“Working with and learning alongside children has been a life-worthy pleasure. Again and again, children have proven to me that the authority of their “inexperience” is edifying and inspiring. Listening to children’s stories has had a deep impact on how I engage students and design classroom environments, whether they be virtual or in-person.
The past year of learning, even in a pandemic, was no different. At least once a week, I taught two classrooms of five to seven year-olds creative dance. At the beginning of the school year, the class had never met in-person and some of my students had never been in a dual language environment (I teach in a Spanish Immersion context). Still, children improvised and composed their own short dances, in small breakout rooms via Zoom. It was challenging and delightful.
I’ll share how one small group of three dancers particularly surprised me; this dance experience demonstrates the importance of creating structures that support risk-friendly environments. Lydia and Lucía were new to our school and Irving often struggled to engage while learning remotely; yet he always lit up when it was time to choreograph. One day, these three children returned from their breakout room early and insisted on presenting their dance first to the audience (their classmates). What they performed was completely unexpected. The children did a few movements and all turned off their cameras at the exact same time. Then, the three children simultaneously turned their cameras back on and did several movements and turned their cameras off again in unison. Finally, Lydia turned her camera on and did a piece of choreography and froze; Irving turned his camera on and did a different, but related, piece of choreography and froze; and Lucía did another movement and froze. Together, they all bowed.
When the audience gave feedback, Ellis said “I liked how you used the screens in your dance. Who thought of it?”. Quietly, Lucía responded that Lydia had thought of turning on and off their videos. Irving explained it was “like a curtain going up and down”. This completely original idea came from the children. In the following weeks, students used technology in novel ways to add interest to the movement-stories they composed. Witnessing each other’s choreography inspired new and richer compositions.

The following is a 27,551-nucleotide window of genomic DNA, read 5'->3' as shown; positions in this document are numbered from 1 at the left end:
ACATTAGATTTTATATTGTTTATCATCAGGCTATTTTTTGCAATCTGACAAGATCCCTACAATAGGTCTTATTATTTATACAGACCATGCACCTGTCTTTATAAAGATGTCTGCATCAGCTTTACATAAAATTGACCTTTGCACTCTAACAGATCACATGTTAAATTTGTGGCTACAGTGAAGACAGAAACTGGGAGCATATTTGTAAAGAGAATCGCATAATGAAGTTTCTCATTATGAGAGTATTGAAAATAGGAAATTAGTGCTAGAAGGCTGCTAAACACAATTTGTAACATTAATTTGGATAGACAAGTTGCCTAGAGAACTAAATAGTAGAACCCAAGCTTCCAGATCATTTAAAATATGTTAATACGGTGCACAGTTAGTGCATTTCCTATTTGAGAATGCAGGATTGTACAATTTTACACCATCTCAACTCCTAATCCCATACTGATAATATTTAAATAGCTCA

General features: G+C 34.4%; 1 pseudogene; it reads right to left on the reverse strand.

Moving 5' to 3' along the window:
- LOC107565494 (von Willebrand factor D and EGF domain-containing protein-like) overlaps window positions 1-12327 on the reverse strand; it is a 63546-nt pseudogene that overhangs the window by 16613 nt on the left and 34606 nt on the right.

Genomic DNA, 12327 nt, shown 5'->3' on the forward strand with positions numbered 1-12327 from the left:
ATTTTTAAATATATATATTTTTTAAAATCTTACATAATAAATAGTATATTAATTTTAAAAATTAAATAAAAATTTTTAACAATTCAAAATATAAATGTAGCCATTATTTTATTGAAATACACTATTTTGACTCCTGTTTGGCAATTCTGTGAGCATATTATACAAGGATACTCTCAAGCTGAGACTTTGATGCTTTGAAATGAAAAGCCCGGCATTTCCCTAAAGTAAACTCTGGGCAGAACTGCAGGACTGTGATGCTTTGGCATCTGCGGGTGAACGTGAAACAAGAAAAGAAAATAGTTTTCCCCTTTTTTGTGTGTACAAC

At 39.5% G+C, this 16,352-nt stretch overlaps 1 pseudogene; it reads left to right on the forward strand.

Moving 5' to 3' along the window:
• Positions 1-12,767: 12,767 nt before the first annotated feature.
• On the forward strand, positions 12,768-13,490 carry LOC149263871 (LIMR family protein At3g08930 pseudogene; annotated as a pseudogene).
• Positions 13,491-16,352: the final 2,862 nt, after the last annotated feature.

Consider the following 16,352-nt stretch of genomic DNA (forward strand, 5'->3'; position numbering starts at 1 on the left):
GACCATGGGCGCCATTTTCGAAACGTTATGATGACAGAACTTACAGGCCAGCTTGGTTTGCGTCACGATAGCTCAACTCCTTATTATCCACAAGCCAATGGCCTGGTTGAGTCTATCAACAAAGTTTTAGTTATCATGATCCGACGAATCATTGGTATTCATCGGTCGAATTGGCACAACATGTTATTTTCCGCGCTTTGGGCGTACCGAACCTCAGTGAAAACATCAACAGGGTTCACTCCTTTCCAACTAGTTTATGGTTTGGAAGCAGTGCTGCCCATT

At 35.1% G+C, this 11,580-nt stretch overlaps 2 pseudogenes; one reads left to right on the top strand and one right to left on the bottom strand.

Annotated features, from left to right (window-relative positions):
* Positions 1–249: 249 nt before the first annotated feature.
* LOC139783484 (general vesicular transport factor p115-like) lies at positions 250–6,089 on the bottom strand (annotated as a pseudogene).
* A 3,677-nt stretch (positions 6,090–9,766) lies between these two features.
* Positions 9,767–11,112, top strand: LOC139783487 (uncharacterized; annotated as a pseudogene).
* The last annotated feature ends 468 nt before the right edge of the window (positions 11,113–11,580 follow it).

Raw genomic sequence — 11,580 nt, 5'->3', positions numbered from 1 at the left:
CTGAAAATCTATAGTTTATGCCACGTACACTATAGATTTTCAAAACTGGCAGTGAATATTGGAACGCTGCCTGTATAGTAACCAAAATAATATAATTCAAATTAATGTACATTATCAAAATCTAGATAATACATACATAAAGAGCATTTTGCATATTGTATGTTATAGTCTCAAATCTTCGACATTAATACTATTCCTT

This vignette illustrates that children engage and thrive in autonomy-supportive* environments, both online and in real life. I trusted young people to make mistakes and make magic in breakout rooms on Zoom. The students didn’t need me to help them figure out what they wanted to say. They had something important to share and my ideas may have interrupted or watered down their thinking and process. We had done work exploring dance structures and defining the elements of dance we saw in the world and each other’s compositions. But I didn’t teach the children any choreography. I asked questions such as: “Why do people dance? What stories do people tell through dance?” Children also gave each other feedback by asking questions and explaining what was interesting about each other’s dance compositions. The questions and feedback that children gave each other was as insightful as my own. Luna Dance has helped me to create structures and routines so that children can learn optimally from each other, so they can listen to and create new and true stories of themselves.”
*”autonomy-supportive” from Amado, Diana; Molero, Pablo; Del Villar, Fernando; Tapia-Serrano, Miguel Ángel; and Sánchez-Miguel, Pedro Antonio. (June 2020). Sustainability. Implementing a Teacher-Focused Intervention in Physical Education to Increase Pupils’ Motivation towards Dance at School
Cristina Paul, she/ her/ ella
Dual Language Teacher
UCLA Lab School
Summer Institute Alum 2020
taught synchronously and in-person, masked and distanced